Speaking to Chris Keall of the NZ Herald, Peter Beck talks about Rocket Lab’s growth strategies and why New Zealand will remain at the heart of the business.
Rocket Lab’s first commercial flight took on a bit of shine when I saw a CNN report describing the company as “a rambling American startup.”
The New York Times and Forbes also claimed Rocket Lab as an American company, while the BBC called it an “American start-up”.
Our success story of Kiwi ingenuity has been claimed by the Yankees. And the most annoying thing is that they are right.
There is constant background noise about Rocket Lab ownership.
When I suggested on social media that it would be better for New Zealand’s image for Prince Harry and Meghan Markle to visit Rocket Lab’s new factory in Auckland rather than toss rubber boots, the Auckland man Vaughn Davis drawn back, “Dude, they’re British royals, so why would they visit an American company?”
And outgoing Vector chairman Michael Stiassny said yesterday that while his company has withstood criticism for its smart grid technology partnership with mPrest (which provides the technology for Israel’s Iron Dome rocket anti-rocket system ), Rocket Lab – as he saw it – escaped scrutiny.
“It was stated that mPrest was involved in the manufacture of military equipment – bombs, etc. In no way, while I was at Vector, would we have tolerated this, and they don’t,” he said. Stiassny told shareholders.
“What they’re doing is creating a defense system that doesn’t kill anyone – completely different.”
He added: “It’s a little sad that it was discussed in the press so negatively when, for example, Rocket Lab – which we all think is the most wonderful thing – and it is – actually is. owned largely by Lockheed Martin, which produces weapons that kill people. But nobody really cares. “
When I asked Peter Beck if his company was Kiwi or American, he didn’t hesitate to wave the star-spangled banner.
“Look, we’re an American company and we’ve been proud of it for many years,” he said.
“The New Zealand element is very important and very special to us, but we have never tried to hide the fact that we are an American company and this is where New Zealand companies go wrong that if you want to be a big, successful global company, it’s very difficult to be out of New Zealand as well. “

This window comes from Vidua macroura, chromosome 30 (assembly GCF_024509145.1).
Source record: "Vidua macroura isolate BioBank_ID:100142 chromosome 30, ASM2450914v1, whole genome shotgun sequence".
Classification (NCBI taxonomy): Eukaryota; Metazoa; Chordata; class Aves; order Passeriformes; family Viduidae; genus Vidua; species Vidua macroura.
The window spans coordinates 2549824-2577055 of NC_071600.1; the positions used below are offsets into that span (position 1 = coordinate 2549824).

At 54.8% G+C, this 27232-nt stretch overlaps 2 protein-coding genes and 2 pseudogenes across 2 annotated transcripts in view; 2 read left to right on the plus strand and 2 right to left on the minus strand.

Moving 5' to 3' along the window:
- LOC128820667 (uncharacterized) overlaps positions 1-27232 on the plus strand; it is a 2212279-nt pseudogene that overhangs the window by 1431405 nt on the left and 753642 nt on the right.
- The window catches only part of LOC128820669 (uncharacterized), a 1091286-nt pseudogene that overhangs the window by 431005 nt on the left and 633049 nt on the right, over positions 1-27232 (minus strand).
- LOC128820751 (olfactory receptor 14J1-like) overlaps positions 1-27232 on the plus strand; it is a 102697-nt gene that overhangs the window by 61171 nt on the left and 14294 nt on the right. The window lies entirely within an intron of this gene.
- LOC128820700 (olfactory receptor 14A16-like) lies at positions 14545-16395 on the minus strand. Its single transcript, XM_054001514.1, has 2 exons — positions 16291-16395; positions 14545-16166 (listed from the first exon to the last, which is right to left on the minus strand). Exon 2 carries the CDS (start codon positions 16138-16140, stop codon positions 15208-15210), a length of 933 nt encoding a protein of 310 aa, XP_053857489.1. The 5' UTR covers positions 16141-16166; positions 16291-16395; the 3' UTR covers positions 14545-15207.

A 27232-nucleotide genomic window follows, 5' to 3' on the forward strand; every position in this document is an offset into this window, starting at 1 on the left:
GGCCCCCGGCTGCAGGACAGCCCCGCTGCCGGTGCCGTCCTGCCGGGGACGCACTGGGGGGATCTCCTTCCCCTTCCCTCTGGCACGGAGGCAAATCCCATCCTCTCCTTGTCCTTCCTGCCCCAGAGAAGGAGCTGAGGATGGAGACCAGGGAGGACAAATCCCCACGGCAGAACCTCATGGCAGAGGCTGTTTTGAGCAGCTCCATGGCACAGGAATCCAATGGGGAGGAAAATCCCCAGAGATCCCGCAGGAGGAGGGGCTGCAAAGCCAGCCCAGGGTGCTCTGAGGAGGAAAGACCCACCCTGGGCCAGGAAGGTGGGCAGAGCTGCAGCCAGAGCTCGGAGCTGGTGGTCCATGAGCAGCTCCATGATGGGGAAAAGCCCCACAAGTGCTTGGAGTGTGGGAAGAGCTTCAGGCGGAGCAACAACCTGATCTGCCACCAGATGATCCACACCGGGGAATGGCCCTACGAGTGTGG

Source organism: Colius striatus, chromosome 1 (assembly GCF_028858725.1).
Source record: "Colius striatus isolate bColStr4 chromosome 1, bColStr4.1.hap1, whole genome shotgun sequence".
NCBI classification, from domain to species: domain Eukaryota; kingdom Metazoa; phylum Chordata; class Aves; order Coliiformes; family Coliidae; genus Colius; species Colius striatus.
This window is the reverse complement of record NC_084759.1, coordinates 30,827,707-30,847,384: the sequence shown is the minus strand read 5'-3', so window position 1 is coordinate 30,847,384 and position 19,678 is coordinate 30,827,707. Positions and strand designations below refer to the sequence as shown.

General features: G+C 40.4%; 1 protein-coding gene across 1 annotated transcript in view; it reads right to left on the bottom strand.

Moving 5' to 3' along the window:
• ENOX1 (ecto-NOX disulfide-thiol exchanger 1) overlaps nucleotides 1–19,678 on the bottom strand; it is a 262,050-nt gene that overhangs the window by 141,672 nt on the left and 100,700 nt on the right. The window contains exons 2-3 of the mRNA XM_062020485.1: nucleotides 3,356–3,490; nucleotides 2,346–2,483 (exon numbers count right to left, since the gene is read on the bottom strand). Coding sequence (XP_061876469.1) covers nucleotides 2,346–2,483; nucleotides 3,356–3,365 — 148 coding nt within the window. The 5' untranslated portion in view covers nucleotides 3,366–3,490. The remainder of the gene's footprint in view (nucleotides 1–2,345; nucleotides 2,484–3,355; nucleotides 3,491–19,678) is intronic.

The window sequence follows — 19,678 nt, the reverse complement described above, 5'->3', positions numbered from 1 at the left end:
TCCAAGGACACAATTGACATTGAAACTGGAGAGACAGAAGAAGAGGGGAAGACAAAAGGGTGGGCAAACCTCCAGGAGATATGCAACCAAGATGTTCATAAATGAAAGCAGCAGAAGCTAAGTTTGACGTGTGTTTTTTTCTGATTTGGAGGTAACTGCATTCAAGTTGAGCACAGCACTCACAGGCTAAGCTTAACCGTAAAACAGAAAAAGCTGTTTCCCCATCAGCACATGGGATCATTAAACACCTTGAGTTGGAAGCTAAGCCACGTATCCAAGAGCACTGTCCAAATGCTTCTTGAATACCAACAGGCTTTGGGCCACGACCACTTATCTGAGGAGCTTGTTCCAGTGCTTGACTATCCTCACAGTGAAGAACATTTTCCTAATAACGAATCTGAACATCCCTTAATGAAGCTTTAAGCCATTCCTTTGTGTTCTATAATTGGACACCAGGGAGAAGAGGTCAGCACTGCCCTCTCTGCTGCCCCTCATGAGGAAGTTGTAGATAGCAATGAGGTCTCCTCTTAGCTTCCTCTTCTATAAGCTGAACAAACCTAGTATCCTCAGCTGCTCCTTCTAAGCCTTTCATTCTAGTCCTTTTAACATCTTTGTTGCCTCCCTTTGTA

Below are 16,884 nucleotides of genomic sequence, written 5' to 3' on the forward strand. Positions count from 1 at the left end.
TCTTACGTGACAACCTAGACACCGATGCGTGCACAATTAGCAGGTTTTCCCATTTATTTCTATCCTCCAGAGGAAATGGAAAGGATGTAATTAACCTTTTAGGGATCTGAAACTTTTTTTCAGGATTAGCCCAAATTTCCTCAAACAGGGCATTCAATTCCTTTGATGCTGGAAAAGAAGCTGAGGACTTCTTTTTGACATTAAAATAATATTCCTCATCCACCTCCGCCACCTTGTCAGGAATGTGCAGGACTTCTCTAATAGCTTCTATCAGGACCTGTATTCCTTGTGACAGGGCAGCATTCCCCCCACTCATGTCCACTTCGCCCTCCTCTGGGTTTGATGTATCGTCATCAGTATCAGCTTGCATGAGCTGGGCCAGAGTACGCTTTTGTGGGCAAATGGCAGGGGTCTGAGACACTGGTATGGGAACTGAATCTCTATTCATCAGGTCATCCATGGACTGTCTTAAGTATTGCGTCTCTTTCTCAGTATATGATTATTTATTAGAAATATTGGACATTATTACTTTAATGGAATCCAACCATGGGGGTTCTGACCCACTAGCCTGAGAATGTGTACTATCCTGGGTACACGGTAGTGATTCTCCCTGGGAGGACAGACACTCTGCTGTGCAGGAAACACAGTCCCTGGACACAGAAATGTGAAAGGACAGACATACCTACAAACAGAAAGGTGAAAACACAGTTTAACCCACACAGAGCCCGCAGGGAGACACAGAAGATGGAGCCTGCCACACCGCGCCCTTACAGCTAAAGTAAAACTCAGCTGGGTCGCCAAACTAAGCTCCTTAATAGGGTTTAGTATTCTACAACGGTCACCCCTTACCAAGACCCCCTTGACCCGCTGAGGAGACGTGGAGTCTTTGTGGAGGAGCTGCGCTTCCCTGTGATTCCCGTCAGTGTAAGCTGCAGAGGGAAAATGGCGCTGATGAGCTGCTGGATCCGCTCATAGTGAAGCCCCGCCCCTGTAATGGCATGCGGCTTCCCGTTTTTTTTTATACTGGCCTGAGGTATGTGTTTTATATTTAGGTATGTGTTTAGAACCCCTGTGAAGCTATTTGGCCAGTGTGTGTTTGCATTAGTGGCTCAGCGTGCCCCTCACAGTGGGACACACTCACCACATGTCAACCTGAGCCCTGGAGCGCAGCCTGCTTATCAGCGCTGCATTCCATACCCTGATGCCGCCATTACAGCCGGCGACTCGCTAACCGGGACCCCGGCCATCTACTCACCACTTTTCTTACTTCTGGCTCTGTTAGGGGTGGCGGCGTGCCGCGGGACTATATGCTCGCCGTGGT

He added: “Instead of bemoaning the fact that we have lost a New Zealand company, we should celebrate the fact that a company has grown so big it has to go global.”
This morning Beck had nothing to add to that, but one of his reps noted, “We’re still working through the 700+ global stories, so I’m sure we’ll come across many different descriptions. “
Beck did not comment on Stiassny’s Lockheed Martin gun jibe.
Rocket Lab has raised US $ 148 million from investors and has a private equity valuation north of US $ 1 billion – breathtaking by Kiwi standards but tiny next to Elon Musk’s Space X ($ 20 billion US dollars) and a rounding error for Amazon founder Jeff Bezos, who puts part of his $ 141 billion fortune in space company Blue Origin.
Last month, I asked Beck about the size of Lockheed Martin’s stake and the size of the holdings of the Silicon Valley heavyweight trio on its stock ledger (Khosla Ventures, The Data Collective, and Bessemer Venture Partners).
He declined to say who owns what percentage, but admitted that he now has a minority stake. However, he said his holdings and those of Sir Stephen Tindall were still “substantial”.
Rocket Lab is now incorporated in the United States and its rockets are manufactured at its plant in Huntington Beach, California, which is much larger than its recently opened assembly plant in Auckland.
And yet most of Rocket Lab’s 330 employees are in New Zealand, and half of its 180 hires in the coming year will be in New Zealand – all high-value jobs.
The company has just named its first launch site in the United States (NASA’s Wallops Launch Facility in the US state of Virginia) and Beck says it is actively seeking a site in the UK, with a possible one in Asia at to follow.
But he adds that as Rocket Lab continues a pipeline of more than $ 3 billion satellite launches over the next four years and switches to weekly flights, the Mahia Peninsula will remain its most frequent launch site. high. Our relatively liberal regulatory environment helps, says Beck, but that’s mainly because our airways and seaways are, by international standards, nearly empty.
R&D is based in New Zealand and Beck plans to keep it here (which is good, considering taxpayers have contributed through Crown agency Callaghan Innovation, which has provided matching R&D funding worth up to $ 25 million).
And all flights, anywhere in the world, will be run from the company’s new mission control center in Auckland.
So in many ways, Rocket Lab is a Kiwi business, or at least a Kiwi-American business.
But try to tell CNN.